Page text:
Pedersen held a variety of roles while at Amazon, but he served most recently as the company’s head of hardline finance. In that role, he oversaw financial operations for a $30 billion chunk of Amazon’s overall sales. He also held various operational finance roles at Dell and IBM.

According to Hanrahan, it was that combination of operational and financial expertise which attracted Handybook in pursuing Pedersen. And it’s his experience handling high transaction-volume businesses that ultimately led the company to hire him.

“It’s one thing to have a finance background, and it’s another thing to have operational finance background,” Hanrahan told me. “You really want your CFO to be operationally excellent, and Jeff comes with a deep operational finance background at Dell, at IBM, and at Amazon.”

For Pedersen, the decision to join a startup after working in major public companies will be a change. But he also sees promise in the two-year-old startup. In an email to TechCrunch, he wrote:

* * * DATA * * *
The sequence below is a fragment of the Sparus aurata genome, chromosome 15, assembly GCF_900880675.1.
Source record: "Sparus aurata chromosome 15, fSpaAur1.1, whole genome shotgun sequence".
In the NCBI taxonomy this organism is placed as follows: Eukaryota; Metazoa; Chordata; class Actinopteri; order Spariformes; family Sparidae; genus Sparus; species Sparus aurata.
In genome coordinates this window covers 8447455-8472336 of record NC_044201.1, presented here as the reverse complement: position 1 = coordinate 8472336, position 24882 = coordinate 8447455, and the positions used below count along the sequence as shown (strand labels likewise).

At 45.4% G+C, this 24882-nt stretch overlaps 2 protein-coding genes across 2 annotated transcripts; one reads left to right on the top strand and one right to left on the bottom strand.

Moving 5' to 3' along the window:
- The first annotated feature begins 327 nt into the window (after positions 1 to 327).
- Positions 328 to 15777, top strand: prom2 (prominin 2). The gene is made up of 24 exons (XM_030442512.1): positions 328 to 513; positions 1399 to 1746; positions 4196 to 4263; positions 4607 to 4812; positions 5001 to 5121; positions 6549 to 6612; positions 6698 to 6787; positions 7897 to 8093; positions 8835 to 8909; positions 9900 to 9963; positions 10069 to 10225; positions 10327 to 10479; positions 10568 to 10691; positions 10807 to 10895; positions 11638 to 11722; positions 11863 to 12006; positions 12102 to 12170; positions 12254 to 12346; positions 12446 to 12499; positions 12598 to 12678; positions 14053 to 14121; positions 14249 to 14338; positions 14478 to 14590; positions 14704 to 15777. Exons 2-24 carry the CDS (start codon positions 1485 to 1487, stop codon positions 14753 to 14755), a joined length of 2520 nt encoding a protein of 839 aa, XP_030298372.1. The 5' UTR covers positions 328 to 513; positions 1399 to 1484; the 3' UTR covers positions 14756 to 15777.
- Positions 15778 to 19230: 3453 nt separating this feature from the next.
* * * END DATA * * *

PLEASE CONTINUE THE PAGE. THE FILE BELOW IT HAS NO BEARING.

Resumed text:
“I am thrilled to join the Handybook team. As the leader in on-demand home services, Handybook is a great example of a company transforming a traditional industry through the use of technology… In so many ways, the ambitions of Handybook remind me of Amazon’s own beginnings and I look forward to assisting the brand that has emerged as the leader in this space as they grow and scale.”

6 Selling Secrets That Will Help You Hire Stronger People

Just as for any sales process, there’s a funnel for recruiting: moving prospects and candidates from first contact, through the recruiting and assessment process, and ultimately into great hires.

The big steps are summarized in the graphic below. And, just as in sales, the more complex the process, the more steps in the process.

The “recruiting funnel,” as shown in this graphic from The Adler Group.

In recruiting, when the demand for talent is greater than the supply, all of the steps shown in the funnel are required. When the supply of strong talent is greater than the demand, shortcuts can be taken. This talent-surplus process is shown by the active-candidate path on the left of the funnel. The problem for most companies is that they use a surplus process even in a scarcity situation.